Vol. 3 Issue 06 | February 10, 2017
Three Things This Week
1. Bad Things
Why it’s despicable: Swapping lyrics like, “Don’t matter what I say, only what I do. I never mean to do bad things to you” with “Don’t matter what you say, don’t matter what you do. I only wanna do bad things to you,” the artists completely altered the original’s meaning, from one of waking up and acknowledging one’s responsibility to one of dysfunctional, drug-induced lust. The well-known tune only enhances the song’s ability to stick in our teen’s heads, infecting them with destructive views of relationship. Talk with your students about Cabello’s explanation of the song and how its words can impact them.
2. What’s Your Word?
What it is: MyIntent.org is an online shop that creates simple, customizable jewelry to remind wearers to live intentionally. Buyers simply choose a word by which they are or want to be defined, and My Intent inscribes it for them.
Why it’s good: Living intentionally and fully present is a movement we can get behind! Encourage your teens to choose a word for themselves. Maybe it’s a word that represents who they want to become or what they want to change in the world. Maybe it’s a word that gives them perspective or reminds them of someone they admire. Then brainstorm with them practical ways to live out that word on a day-to-day basis. Even better, do this exercise as a family! This excellent interview from our Parenting Teens Summit details how to create a “brand” that helps your family live into your God-given strengths and calling.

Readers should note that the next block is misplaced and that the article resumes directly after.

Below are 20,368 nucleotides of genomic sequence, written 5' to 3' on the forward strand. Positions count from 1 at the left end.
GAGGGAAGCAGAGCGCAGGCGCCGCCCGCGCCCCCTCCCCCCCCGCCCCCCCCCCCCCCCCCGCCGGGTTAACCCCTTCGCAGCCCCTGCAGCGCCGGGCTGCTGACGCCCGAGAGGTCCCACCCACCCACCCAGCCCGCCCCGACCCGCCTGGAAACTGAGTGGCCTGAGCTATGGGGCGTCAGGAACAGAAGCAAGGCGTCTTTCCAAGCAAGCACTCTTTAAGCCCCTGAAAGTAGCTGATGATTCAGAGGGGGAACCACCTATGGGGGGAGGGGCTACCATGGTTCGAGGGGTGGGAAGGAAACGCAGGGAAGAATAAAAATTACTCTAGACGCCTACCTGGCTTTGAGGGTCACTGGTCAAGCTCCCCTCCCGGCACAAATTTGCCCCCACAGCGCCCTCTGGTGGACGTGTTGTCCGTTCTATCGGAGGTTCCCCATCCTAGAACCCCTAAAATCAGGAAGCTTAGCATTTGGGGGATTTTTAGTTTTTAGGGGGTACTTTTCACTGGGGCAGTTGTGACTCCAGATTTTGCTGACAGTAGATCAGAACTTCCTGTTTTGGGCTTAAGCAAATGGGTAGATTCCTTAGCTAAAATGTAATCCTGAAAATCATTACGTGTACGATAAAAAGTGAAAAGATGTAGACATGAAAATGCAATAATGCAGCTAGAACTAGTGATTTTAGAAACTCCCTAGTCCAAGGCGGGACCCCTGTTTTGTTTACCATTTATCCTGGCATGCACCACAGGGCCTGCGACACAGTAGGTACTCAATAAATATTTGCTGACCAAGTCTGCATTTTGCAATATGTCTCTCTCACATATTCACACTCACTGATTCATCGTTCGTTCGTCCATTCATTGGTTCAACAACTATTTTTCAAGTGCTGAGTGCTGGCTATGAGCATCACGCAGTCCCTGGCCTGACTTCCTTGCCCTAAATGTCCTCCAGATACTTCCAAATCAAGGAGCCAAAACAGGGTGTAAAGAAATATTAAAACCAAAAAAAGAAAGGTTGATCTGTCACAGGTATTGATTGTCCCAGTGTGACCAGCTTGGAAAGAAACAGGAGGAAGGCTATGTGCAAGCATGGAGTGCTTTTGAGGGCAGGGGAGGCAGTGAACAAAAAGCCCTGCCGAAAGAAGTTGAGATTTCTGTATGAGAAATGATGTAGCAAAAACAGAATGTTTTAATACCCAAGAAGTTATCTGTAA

3. NBA eLeague
What it is: Ever wished you had the physical prowess to play in the NBA? Good news! Starting in 2018, you can try out to be on the eKnicks (owned by an actual NBA franchise) and play virtual ball for your favorite team.
Why it’s important: eSports are real. They may even be included in the 2024 Olympics. Though it sounds weird to be paid to sit in front of a screen for an 82-game season in pursuit of a virtual NBA Championship, don’t be too hasty to react sarcastically about it. After all, it allows students who love sports but only possess average abilities to participate at the highest level. Kinda cool. But as with all screen-based technology, encourage wise engagement, as well as keeping a balance between new virtual skills and real-world experiences.
Today’s teens, like every generation before them, continue coming up with trendy words or slang that make it seem as if they are speaking a different language than the rest of us. It’s normal and is a natural aspect of group identity and self-expression. Add to that the world of hashtagging, and there is an almost-endless vocabulary of shrouded meanings hiding in plain sight. The next time you scroll through your teen’s Instagram feed or Snapchat, pay particular attention to the hashtags you see. What are they? What do they mean? What are they communicating with those in the know. Here are 10 troubling and trending hashtags teens are currently using to express potentially dangerous or harmful behavior with their peers.
1. #deb = depression
2. #sue = suicide
3. #ana = anorexic
4. #mia = bulimia
5. #ednos = eating disorder not otherwise specified
6. #thinsp = thinspo or “thinspiration” (i.e. things that help students achieve the level of thinness deemed desirable by the world, by whatever means possible)
7. #borderline = borderline personality disorder
8. #svv = self-harming behavior
9. #secretsociety123 = students who engage in non-suicidal self harm
10. #420 = marijuana. Also represented by the maple leaf emoji
Previous topics: Search our archives here